We’re all familiar with the funky smell that comes from our mouths when we’ve just woken up in the morning. But bad breath that lasts throughout the day despite brushing our teeth? That’s entirely another story! Imagine trying to speak at an interview, or ordering coffee at a cafe. You would not want anybody smelling that at all—the ramifications on your social life, career, and personal relationships can be endless.
The unpleasant breath odor is known medically as halitosis, bad breath can be the result of oral disease, poor oral hygiene, or, in rare cases, an underlying illness. Diet and unhealthy lifestyle habits such as alcoholism and smoking can also contribute to having bad breath. Bad breath also has some psychological effects.
People who have been alerted to have bad breath may develop anxiety. There is an abundance of products to fight bad breath such as mouthwash, gum, mints, toothpaste, and more. Sadly, many of these products only solve the problem temporarily and do not address the root cause. Positive lifestyle and diet changes along with proper oral hygiene may also help the problem. But ultimately, one must seek the help of an oral healthcare professional if bad breath still persists.
Bad breath odors vary from person to person, depending on the underlying cause. Some people even think they have bad breath but do not. And while others have bad breath they are not aware of it all. There are two major concerns over bad breath which are genuine and non-genuine. Genuine cases are those of physiological in nature while non-genuine cases are merely referred to as “delusional” that could result from halitophobia or pseudo halitosis. Remaining cases are the result of disorders in the ear, nose, and throat region, lungs, and the gastroesophageal tract.
What causes bad breath?
What causes bad breath cannot simply be pinned down to one factor alone as there are several factors that contribute to bad breath as mentioned earlier. Here are the most common causes that could be behind your bad breath. The best opinion would always come from a dental professional, so make sure you get checked.
A study on halitosis conducted by Canadian oral health expert, Mel Rosenberg, “The Science of Bad Breath”, shows 90% of genuine cases of bad breath come from the mouth itself. This is known medically as intra-oral halitosis, oral malodor, or oral halitosis.
Dental plaque, which is of course found in your mouth, is a major cause of bad breath. Initially, it’s a sticky and colorless biofilm made up of bacteria found in the mouth that forms in the teeth and gumline. When it forms tartar, it becomes yellowish to brown. It is in the process of forming dental plaque that foul odors due to the breakdown of proteins found in leftover food particles in your mouth are released. Certain foods and beverages may even cause elevated levels of foul odor, particularly in the absence of proper oral hygiene.
The tongue also harbors bacteria that produce foul odors associated with bad breath. Large quantities of bacteria are often found in the posterior dorsum of the tongue. This area is often dry and poorly cleansed and relatively disturbed during normal tongue activity – a perfect breeding ground, one might say. These bacteria yield a foul “rotten egg” type of smell because of the volatile sulfur compounds (VSCs) present. However, these bacteria should not be confused with the white coating present on the tongue.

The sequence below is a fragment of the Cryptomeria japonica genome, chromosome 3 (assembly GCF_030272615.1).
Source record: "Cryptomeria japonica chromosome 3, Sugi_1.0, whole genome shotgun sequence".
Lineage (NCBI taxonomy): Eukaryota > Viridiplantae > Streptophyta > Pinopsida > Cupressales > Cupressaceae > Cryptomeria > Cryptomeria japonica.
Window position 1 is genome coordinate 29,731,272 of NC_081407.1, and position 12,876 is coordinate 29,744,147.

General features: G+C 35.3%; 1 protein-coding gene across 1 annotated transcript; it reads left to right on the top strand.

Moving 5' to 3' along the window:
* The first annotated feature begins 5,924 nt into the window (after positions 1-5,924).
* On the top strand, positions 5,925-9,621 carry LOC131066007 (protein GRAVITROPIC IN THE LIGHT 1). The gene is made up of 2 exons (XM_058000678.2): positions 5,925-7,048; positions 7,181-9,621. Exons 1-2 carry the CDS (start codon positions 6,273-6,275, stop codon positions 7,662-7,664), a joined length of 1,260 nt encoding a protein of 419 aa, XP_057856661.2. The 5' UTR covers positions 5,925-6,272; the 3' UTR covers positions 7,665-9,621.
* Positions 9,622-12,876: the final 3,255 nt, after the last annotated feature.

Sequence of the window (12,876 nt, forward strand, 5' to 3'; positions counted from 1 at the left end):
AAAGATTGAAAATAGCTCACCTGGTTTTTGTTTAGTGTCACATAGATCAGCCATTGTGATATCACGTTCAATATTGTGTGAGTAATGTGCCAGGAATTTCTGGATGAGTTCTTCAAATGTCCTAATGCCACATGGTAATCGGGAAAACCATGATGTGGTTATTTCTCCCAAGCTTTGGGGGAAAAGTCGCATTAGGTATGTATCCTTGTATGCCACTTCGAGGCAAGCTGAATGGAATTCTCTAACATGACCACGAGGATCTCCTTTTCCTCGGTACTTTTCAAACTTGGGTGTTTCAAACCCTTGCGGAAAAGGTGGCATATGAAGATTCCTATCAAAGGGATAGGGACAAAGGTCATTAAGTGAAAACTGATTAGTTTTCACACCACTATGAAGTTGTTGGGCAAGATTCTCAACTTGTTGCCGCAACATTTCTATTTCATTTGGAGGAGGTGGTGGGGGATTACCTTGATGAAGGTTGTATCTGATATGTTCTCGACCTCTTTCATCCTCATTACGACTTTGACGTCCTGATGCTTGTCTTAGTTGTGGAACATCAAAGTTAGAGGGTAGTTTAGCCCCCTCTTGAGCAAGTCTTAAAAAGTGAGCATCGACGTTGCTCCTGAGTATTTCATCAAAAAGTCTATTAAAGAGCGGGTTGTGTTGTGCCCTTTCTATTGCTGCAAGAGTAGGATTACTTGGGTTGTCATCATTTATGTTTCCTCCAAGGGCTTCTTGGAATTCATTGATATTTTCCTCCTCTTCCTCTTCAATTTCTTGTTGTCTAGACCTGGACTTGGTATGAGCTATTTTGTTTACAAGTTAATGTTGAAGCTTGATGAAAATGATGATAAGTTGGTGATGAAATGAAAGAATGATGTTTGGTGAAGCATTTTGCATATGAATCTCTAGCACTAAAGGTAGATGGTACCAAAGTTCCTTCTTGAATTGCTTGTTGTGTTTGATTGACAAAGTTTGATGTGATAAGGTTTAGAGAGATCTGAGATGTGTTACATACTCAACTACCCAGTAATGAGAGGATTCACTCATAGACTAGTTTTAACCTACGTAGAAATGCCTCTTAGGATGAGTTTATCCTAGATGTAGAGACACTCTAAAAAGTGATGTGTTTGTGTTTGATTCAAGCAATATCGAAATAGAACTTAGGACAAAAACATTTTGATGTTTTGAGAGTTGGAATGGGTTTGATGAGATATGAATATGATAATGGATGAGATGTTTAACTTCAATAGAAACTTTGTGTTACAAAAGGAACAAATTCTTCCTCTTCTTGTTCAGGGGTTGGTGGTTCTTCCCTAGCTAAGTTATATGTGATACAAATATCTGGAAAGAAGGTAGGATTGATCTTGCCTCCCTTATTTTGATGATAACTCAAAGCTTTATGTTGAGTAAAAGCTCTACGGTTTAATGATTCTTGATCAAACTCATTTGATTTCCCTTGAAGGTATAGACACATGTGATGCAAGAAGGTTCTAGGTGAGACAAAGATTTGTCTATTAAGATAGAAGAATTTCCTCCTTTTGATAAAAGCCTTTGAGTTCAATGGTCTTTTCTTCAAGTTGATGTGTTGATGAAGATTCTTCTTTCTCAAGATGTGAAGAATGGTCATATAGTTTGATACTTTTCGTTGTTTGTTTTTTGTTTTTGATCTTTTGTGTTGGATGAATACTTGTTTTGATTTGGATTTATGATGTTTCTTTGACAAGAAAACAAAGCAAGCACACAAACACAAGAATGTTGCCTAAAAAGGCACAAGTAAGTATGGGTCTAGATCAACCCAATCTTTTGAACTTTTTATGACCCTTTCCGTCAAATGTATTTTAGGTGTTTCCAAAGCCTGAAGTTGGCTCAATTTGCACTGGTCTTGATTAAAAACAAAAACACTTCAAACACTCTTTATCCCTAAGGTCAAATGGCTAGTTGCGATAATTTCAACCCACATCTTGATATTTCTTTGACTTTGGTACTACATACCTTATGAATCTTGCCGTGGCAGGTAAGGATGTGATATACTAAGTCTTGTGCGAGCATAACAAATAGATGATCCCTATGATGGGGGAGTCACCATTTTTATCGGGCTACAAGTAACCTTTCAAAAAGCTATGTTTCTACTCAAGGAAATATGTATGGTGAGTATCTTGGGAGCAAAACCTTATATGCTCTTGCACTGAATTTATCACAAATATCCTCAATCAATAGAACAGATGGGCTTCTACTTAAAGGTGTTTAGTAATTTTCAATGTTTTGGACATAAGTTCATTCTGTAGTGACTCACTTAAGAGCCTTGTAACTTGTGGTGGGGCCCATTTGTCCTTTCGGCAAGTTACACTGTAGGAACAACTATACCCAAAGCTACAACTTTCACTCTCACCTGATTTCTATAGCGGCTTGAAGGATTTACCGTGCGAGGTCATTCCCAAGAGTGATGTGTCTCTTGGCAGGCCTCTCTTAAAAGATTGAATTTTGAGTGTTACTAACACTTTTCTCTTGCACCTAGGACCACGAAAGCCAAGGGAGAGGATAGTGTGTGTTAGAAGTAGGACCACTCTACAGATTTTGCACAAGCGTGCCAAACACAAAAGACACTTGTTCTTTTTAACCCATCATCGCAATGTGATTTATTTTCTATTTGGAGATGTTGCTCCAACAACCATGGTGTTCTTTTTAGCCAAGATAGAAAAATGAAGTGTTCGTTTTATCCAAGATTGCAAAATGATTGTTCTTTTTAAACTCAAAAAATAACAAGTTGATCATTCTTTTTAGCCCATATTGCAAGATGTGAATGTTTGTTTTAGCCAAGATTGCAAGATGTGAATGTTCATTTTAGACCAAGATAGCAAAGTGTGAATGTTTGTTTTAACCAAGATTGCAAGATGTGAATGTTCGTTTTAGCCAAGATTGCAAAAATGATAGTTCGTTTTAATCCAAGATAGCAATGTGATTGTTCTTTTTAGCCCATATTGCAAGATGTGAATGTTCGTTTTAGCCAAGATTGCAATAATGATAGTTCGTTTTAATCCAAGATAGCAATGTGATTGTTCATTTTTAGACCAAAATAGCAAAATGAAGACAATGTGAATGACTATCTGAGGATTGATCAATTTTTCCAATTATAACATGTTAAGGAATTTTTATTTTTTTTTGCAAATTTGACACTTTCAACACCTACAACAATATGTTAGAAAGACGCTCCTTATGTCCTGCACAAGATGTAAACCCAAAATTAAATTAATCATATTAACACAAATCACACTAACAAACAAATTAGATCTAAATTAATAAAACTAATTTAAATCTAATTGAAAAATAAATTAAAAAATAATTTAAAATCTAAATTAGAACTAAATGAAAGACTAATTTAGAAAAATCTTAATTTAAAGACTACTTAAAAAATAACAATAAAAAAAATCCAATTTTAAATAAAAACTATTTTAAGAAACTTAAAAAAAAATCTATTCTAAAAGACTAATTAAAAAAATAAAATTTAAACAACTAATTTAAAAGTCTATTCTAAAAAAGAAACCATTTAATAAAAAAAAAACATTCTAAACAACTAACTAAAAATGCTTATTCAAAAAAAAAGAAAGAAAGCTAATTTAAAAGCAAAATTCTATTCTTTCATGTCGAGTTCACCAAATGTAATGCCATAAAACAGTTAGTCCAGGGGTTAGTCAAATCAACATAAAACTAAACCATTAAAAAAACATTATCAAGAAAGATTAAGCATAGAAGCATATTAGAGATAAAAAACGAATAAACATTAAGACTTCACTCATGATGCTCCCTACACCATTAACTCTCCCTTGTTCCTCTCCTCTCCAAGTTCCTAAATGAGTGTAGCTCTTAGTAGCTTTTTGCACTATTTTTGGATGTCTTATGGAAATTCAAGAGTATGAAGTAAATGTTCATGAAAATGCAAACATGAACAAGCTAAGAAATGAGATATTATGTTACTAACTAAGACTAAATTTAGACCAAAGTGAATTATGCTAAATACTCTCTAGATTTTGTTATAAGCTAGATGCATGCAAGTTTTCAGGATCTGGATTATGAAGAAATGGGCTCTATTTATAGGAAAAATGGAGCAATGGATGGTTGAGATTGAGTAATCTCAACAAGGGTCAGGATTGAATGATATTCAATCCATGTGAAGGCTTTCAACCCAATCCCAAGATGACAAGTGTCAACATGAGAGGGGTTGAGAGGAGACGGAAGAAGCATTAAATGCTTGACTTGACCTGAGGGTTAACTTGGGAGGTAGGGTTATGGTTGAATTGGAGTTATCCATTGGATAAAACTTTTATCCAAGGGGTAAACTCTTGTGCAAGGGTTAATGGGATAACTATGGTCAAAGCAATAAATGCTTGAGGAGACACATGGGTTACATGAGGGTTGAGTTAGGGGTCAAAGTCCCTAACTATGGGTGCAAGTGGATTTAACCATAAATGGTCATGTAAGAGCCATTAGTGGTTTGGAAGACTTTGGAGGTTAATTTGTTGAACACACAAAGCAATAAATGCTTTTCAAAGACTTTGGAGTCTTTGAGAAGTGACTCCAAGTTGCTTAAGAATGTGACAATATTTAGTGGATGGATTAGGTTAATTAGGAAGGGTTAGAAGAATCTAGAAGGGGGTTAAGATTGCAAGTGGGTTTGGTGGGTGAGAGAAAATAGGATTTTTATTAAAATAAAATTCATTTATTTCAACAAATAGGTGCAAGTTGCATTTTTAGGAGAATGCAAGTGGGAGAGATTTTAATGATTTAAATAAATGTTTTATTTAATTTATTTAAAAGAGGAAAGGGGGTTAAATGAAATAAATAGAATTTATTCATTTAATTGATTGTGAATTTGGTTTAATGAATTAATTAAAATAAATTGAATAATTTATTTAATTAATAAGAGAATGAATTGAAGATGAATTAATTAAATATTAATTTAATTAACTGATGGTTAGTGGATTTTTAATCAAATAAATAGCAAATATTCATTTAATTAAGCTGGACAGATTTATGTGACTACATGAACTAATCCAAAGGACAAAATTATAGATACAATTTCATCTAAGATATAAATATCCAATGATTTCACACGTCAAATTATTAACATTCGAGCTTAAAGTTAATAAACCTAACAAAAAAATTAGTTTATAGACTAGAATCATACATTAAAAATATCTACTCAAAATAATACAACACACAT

There are small grooves found between teeth and gums. These are called gingival crevices. These can be inflamed when a person is suffering from gingivitis. Gum disease can also be a cause of severe halitosis especially in its advanced stages where there is the formation of pockets that contain pus. People with uncontrolled diabetes are prone to have gingival abscesses. The bacteria that cause gum diseases ultimately produce volatile sulfur compounds. One of these compounds, methanethiol, is one of the most prominent compounds that contribute to bad breath.
What role do lifestyle and diet play?
Certain foods, beverages, and tobacco products are also primary causes of bad breath. Food and beverages that have high sugar content are particularly notable as these sugars are the primary food of the bacteria present in the mouth and will cause an increased buildup of dental plaque. Additionally. tobacco products can stain your teeth and may lead to gum disease.
How can you avoid bad breath?
At home, simple remedies and lifestyle changes can help reduce bad breath. Proper oral hygiene is also key.
1. Brushing your teeth at least twice a day.
2. Flossing cleans your teeth thoroughly and removes food particles that are cannot be reached by your toothbrush.
3. Clean your dentures if you have any. This also includes bridges or mouthguards. Make sure you wash these thoroughly after each use.
4. Don’t forget to clean your tongue. You can use a tongue scraper or brushing your tongue will do.
5. Stay hydrated to avoid dry mouth. Avoid alcohol and tobacco and keep the saliva flowing by chewing sugar-free gum.
6. Change your diet. Avoid onions, garlic, and spicy food. Also, food rich in sugar such as candy bars also contributes to bad breath. Eat crisp fruits or vegetables such as apples and celery to stimulate your gums and increase saliva production.
7. Use a mouth rinse regularly to get into hard-to-reach spaces in your mouth. Make sure you choose the right type because some contain ingredients like alcohol that can lead to dry mouth. One particular type of mouth rinse that is both effective and safe with pH content is nanosilver mouthwash like Elementa.
We hope that this article will enlighten you about the causes of bad breath and encourage you to avoid foods and lifestyle choices that may contribute to bad breath. Always remember to seek medical help when bad breath persists.